Home Home Health Holistic veterinary medicine could complement your pet’s conventional veterinarian care

Holistic veterinary medicine could complement your pet’s conventional veterinarian care

Photo by Alexander Ermolaev

Keeping pets in peak shape

By Haley Gray

Boulder isn’t exactly known for tepidness when it comes to holistic health care. Many residents prefer to eat healthily and deploy natural remedies as the first line of defense against sniffles and upset tummies.

When it comes to pets, though, many are surprisingly, well, dogmatic. But holistic health care is an option for animals, too. “The techniques used in holistic medicine are gentle, minimally invasive, and incorporate patient well-being and stress reduction,” says the American Holistic Veterinary Medical Association. If you think your pet might benefit from a holistic health-care approach as part of an overall comprehensive care plan, read on.

Find Your Fit

It can be overwhelming to know where to start when it comes to holistic pet health care. But luckily, the first and most important piece of advice pet guardians should heed is that they shouldn’t—and can’t—be the expert.

Holistic Modalities

A veterinarian versed in both holistic and conventional treatments could incorporate alternative treatments, such as traditional Chinese medicine and Ayurvedic medicine, when treating an animal. He or she might use any of the following modalities to treat a pet:

  • acupuncture

    Photo by Diego Moreno Delgado
  • chiropractic
  • herbal therapy
  • homeopathy
  • homotoxicology
  • massage therapy
  • nutraceuticals
  • osteopathy
  • stem-cell therapy

—Source: American Holistic Veterinary Medical Association

Longtime Boulder holistic veterinarian Peter Rodgers, DVM, says educating pet owners about holistic pet care is often his most important role. While he (like all veterinarians) is trained in conventional medical practices, Rodgers integrates natural healing methods into his house-call practice. Every step of the way, he explains the process to his clients. That’s important, he says.

When you’re shopping around for a holistic vet, make sure they take that part of their work seriously. Ask any questions you may have about their practice, and don’t hesitate to push for further explanations. Your vet should be willing and able to talk through all your concerns and provide thoughtful, informative answers to every question. It’s like a job interview, Rodgers notes, and you’re determining who is the best fit for you and your pet. Ultimately, you both should feel comfortable with the vet.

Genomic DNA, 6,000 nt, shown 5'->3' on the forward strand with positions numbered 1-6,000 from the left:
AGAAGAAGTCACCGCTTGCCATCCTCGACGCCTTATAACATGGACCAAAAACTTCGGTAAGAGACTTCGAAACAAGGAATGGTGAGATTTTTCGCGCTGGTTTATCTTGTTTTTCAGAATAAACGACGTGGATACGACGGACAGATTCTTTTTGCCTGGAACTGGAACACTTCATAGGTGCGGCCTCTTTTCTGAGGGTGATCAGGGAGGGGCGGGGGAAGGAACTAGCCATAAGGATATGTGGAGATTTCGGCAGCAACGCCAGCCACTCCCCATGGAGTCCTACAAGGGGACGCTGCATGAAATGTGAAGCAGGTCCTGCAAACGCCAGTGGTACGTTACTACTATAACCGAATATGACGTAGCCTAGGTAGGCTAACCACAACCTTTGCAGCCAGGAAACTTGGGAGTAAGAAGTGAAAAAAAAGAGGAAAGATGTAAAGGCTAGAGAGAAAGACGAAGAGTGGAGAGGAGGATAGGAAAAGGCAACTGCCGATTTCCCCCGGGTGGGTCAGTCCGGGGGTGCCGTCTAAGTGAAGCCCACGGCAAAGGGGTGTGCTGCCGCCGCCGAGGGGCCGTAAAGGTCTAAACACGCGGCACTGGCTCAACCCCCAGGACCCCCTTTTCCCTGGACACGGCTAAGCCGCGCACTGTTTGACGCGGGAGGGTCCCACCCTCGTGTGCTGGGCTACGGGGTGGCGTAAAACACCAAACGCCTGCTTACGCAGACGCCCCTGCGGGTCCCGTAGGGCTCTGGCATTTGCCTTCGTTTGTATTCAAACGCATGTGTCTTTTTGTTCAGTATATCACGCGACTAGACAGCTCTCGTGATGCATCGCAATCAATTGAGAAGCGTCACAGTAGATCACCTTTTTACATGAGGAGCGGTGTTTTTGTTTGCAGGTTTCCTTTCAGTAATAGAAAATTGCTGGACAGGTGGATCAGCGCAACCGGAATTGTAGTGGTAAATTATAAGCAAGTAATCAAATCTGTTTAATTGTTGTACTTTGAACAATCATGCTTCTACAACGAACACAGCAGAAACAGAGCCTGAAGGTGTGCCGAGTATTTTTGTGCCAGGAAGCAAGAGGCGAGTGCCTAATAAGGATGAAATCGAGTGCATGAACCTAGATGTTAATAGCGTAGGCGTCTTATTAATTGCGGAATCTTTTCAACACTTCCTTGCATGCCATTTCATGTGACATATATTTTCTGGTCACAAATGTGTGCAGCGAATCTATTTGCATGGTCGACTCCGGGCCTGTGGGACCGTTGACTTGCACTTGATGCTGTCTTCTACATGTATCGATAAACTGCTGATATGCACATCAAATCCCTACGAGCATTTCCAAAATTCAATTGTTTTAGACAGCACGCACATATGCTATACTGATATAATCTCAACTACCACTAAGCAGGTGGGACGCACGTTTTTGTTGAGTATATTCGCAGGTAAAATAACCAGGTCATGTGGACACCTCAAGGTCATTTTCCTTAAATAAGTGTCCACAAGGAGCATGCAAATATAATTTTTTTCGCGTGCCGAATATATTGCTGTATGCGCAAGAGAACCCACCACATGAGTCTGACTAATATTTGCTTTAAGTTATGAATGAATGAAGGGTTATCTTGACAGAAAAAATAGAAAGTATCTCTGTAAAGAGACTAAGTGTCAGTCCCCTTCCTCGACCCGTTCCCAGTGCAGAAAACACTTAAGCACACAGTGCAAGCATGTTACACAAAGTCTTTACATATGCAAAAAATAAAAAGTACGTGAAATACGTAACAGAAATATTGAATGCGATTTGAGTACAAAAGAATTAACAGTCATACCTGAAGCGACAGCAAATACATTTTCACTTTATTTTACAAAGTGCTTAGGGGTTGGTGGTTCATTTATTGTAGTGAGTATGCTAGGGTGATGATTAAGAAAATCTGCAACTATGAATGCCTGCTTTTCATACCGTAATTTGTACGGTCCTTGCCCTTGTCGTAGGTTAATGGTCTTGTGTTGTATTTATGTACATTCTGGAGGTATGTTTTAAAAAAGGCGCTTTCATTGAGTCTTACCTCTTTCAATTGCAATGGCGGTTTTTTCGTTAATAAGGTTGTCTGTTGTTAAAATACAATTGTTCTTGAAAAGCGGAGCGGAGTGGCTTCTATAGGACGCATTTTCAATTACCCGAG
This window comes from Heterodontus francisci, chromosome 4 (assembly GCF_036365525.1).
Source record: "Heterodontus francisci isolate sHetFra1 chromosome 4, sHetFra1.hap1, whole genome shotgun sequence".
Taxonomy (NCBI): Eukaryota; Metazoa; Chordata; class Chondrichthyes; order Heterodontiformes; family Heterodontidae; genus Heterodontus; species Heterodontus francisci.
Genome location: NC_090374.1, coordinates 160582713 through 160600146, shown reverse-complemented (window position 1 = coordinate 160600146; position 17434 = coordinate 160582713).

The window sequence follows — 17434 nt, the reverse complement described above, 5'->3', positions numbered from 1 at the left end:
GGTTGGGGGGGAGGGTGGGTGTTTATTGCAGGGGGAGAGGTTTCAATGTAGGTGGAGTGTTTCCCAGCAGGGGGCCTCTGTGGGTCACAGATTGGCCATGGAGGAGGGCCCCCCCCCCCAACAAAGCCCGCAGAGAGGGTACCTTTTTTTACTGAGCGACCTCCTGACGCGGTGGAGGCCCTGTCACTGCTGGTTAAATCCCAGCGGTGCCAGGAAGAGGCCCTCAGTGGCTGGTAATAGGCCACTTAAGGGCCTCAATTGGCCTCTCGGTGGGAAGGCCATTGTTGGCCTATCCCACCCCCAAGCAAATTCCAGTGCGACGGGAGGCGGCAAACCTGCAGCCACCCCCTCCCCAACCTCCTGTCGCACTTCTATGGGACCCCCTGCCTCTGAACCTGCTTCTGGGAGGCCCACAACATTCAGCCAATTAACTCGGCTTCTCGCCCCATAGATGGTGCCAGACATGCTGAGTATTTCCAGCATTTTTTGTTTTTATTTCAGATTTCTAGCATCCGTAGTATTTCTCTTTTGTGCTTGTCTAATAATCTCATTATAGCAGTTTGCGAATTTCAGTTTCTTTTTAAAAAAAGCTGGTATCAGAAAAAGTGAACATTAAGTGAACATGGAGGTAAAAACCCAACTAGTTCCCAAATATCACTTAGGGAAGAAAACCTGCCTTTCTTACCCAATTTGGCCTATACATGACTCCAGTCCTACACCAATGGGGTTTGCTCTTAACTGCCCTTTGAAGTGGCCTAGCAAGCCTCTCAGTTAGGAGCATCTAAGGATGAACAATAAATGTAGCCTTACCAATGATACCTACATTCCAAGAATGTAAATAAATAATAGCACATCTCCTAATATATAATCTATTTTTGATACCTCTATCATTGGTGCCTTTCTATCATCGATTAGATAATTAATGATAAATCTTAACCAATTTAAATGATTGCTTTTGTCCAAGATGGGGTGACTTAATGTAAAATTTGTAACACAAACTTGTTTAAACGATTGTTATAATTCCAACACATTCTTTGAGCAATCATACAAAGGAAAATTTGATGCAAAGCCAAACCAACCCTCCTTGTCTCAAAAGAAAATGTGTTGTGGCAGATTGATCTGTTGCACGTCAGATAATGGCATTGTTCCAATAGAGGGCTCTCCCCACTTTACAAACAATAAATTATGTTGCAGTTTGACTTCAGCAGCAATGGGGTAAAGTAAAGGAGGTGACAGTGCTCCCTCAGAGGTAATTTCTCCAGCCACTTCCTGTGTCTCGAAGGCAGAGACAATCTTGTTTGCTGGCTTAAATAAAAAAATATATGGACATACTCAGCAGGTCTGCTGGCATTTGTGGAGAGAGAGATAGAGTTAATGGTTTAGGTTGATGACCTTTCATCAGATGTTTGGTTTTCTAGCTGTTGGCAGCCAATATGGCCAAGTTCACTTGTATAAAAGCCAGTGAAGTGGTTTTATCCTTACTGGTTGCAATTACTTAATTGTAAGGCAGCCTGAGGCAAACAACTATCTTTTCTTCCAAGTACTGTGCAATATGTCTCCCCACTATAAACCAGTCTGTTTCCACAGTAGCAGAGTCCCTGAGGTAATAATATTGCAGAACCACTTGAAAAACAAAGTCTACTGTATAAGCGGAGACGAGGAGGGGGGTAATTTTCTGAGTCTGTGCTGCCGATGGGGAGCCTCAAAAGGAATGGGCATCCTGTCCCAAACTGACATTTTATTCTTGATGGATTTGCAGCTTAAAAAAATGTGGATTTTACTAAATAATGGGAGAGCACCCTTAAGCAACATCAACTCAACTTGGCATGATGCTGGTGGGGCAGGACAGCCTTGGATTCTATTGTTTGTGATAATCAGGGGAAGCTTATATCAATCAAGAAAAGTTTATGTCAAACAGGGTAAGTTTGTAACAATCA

Holistic Basics

For cats, dogs and humans alike, diet is often the first line of defense in holistic care. Many of the most common, everyday ailments can be traced back to diet. Just like their guardians, pets need balanced meals to feel good.

“I’m a big advocate of carefully feeding additional unprocessed foods—incorporating some meat and vegetables—as opposed to solely processed foods,” says Kelly Keeney, DVM and CVA (Certified Vet­erinary Acupuncturist).

Photo by Javier Brosch

Typical kibbles are loaded with processed grains like corn, rice and wheat, which can exacerbate inflammation and lead to digestive issues. When pets have mildly upset tummies (no more than a simple bout of diarrhea), the problem can often be resolved by adding whole foods and/or probiotics to your pet’s meals. If the problem persists, call a vet, as prolonged diarrhea can lead to dangerous dehydration. Plus, it could be a sign of a bigger issue.

Itchy skin can also indicate a diet change is needed. Itchiness is often a sign of allergies (yes, four-legged friends get allergies, too), so if bathing your pet doesn’t fix the issue call a vet to see if a diet switch is in order.

Holistic medicine is often good for treating chronic diseases. Cushing’s disease, for example, is a hormonal disease that is sometimes better mitigated by diet and herbal therapies rather than costly pharmaceuticals. Consulting a holistic vet for chronic diseases might benefit your pet.